If you're running a 64-bit version of Windows 7 home premium or higher, you can certainly run a 3TB hard drive to its full capacity. You will, however need a UEFI-capable motherboard. There are several guides as to how to do it online. Simply search 'Installing Windows 7 on a GPT hard drive'. Also, if you are unsure if your motherboard supports UEFI you can easily find it by looking through the BIOS.
I'd have to literally image my hard drive and then do it.
It's just not worth it until I fill up the 2 TB that is allowed.
Got a 4TB 7200 RPM Seagate as my storage drive, so that'll take a few months at least I'm guessing .
Impressive, 10 dollars less that Costco has it right now. After tax, about $7-9 less. I don't think this is that good of deal, just my 2 cents.
So basically, in California, taxes are on the cost the item was bought at from the Manufacturer, so Costco gets them at 139.99 (%8) tax in my area, means about 10.44 tax and the item is 119.99, compared to 12.44 tax on the 159.88 (8% tax) and item is 109.99. So in this case, not really a good deal as I stated.
Last edited by stopspazzing; 03-06-2013 at 07:45 PM..
Reason: added tax rate i used and how california taxes items
Good price. Bought mine around thanksgiving from amazon. Great copy speeds. Only downside so far is aggressive head parking, about 40 per hour for me, and drive is rated for a total 300,000 head parks. Comes out to 312 days if you leave it on 24/7. Seagate offers a firmware update for the internal version that reduces head parks to 4-5 per hour. Unfortunately CC4H update would not update my firmware version of CC9F. CrystalDiskInfo can disable APM but not permanently so you have to start application with Windows each time (Resident) option.
Your drive is farked or something. I too have a CC9F drive and I've been monitoring it for the past 30 minutes and it hasn't even parked once.
I have 5 of these drives,
Firmware / Power on hours / load/unload cycle count / cycles per hour
CC9E / 6045 / 8608 / 1.42
CC98 / 7018 / 21135 / 3.01
CC9F / 2505 / 4099 / 1.64
CC43 / 2425 / 1460 / 0.60
CC43 / 2282 / 1344 / 0.59
Yes, it seems the CC9X firmwares really do have pretty horrible head parking, but it's not anywhere near close to 40/hour for mine. I do have my computer set to spin the drives down, and they mostly contain video files. No system files.
Even my worst one with 3 cycles/hour would take 99617 hours to reach 300,000 cycles. That's 4150 days or 11.3 years. The lower the hours, the newer the drive. All are in the same system.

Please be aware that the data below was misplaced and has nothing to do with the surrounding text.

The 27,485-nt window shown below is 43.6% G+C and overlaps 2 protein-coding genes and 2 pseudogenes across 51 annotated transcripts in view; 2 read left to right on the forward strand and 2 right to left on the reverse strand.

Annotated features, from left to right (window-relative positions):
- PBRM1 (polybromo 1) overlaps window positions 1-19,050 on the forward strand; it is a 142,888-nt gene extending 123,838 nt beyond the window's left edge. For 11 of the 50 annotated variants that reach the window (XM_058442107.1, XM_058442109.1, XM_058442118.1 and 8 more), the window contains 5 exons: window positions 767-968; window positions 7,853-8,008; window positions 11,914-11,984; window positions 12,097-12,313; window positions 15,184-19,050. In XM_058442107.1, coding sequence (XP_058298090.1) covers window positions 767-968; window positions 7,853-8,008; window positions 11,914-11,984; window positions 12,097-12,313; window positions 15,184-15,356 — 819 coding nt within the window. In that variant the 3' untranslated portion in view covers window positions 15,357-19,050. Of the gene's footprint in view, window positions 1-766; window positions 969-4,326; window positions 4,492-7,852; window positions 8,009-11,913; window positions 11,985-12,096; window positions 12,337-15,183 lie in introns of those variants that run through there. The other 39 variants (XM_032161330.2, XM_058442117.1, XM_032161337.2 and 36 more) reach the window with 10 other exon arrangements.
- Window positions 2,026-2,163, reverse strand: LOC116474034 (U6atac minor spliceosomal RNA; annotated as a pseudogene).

I got one of these about 2 weeks ago from Staples and it has firmware revision CC44. Also, if you want to update the firmware to CC44 there's a program Seagate has called drive detect where it checks for new firmware for you and lets you download new revisions. To update the firmware, I'm almost certain that the drive has to be connected via sata, not usb. I don't even know if I would attempt it over USB anyway.
Edit: I just checked to confirm that there isn't a newer firmware revision than CC44, and it looks like CC44 is the latest. Also, the automatic check wasn't working for me (I believe I have too many drives, it was working for another Seagate drive I have installed though) but it lets you check manually if you want; just hit the "clear form" button on the bottom and enter the serial # and then the model #. My drive model # is ST3000D001-1CH166 and it wasn't accepting it as a valid part #, but it did once I omitted the second string of digits (everything after the dash).
CrystalDiskInfo. Look at the "Load/Unload cycle count" line. After 68 power on hours my load unload cycle count 1015 and growing. Leave the program for a few hours and check the count again, it increases about 40 per hour and you can hear the drive making that sound when it loads and unloads. It's like they designed it to shorten your drive's lifespan. Seagate issued a firmware update for the internal ones that have a firmware format of CC4X. My external has a CC9F and the CC4H update would not update my drive probably because of the format difference (CC4 vs CC9). I will have to open a case with Seagate about that.
Btw I checked my windows media center DVR that is running a WD 2TB Green drive that I never checked for head parking, guess what already had 136K load cycles in just 6 months. Luckily there is dos tool by WD that disables it permanently in firmware. By the time I am done with this posting cycle count increased to 1022...
so is this good or bad for my hard drive? been trying to understand these load cycles, but don't have time to look into it. it's a seagate 2tb internal
power on count 85 count. power on hours 6418 hours
c1 load/unload cycle count
raw values 00000000299F
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